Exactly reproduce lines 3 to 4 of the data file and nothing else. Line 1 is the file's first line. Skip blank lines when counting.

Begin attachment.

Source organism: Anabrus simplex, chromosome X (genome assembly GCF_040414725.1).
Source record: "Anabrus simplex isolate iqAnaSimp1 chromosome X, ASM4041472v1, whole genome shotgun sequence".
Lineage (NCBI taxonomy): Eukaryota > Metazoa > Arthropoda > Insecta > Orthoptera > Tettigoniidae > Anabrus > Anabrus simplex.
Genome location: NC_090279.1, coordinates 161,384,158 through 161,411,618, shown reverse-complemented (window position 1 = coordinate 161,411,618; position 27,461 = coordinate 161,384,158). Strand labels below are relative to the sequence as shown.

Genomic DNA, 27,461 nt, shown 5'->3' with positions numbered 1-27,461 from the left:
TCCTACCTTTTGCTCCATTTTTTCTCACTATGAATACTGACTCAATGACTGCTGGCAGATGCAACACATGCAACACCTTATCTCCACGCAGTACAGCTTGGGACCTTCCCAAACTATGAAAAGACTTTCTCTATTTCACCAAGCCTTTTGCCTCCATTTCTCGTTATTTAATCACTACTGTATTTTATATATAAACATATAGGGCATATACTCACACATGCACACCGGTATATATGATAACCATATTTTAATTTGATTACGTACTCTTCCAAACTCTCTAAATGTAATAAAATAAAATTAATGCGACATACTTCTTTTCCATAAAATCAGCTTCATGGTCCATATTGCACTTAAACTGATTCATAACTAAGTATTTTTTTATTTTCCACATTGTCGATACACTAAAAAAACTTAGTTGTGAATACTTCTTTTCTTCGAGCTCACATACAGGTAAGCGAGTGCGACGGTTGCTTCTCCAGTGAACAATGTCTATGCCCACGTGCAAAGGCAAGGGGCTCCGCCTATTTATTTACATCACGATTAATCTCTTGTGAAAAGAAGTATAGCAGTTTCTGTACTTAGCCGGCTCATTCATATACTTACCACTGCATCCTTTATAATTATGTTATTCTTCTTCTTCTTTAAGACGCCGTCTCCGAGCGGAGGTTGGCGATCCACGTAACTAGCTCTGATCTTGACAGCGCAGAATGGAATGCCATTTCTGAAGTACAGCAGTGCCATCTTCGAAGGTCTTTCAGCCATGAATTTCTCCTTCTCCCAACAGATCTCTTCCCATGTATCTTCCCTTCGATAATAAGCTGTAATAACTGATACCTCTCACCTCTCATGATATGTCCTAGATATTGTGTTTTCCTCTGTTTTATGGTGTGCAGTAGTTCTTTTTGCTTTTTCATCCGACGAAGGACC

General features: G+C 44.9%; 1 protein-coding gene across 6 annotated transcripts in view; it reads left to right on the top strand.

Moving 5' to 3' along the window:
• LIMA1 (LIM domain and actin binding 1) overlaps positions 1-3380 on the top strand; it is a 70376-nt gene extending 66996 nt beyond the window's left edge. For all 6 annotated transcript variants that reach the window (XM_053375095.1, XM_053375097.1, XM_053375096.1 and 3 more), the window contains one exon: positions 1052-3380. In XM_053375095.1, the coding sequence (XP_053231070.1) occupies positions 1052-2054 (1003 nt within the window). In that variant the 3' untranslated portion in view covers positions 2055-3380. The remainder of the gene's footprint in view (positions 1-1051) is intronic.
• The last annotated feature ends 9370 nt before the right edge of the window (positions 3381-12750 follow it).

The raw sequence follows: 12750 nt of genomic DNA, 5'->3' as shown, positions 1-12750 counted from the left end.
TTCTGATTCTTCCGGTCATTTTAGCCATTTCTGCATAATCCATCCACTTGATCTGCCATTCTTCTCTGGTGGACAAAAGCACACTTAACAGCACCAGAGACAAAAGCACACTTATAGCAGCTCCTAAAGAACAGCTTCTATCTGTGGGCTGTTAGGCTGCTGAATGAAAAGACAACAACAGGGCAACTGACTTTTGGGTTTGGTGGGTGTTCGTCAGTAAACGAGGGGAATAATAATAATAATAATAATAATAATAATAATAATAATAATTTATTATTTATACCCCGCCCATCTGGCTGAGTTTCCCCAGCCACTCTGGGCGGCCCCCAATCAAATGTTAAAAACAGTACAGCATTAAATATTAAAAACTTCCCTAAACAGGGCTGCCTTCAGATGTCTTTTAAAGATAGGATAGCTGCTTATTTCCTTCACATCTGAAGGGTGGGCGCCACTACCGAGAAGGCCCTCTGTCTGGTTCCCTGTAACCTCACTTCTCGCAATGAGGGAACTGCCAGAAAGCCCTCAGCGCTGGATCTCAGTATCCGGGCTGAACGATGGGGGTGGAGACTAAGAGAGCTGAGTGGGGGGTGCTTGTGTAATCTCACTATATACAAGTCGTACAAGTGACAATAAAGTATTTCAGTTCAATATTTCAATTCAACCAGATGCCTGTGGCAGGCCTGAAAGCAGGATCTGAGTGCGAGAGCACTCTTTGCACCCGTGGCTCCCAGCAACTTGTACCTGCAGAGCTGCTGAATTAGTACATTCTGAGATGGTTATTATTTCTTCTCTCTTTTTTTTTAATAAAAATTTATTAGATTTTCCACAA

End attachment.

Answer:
Lineage (NCBI taxonomy): Eukaryota > Metazoa > Arthropoda > Insecta > Orthoptera > Tettigoniidae > Anabrus > Anabrus simplex.
Genome location: NC_090279.1, coordinates 161,384,158 through 161,411,618, shown reverse-complemented (window position 1 = coordinate 161,411,618; position 27,461 = coordinate 161,384,158). Strand labels below are relative to the sequence as shown.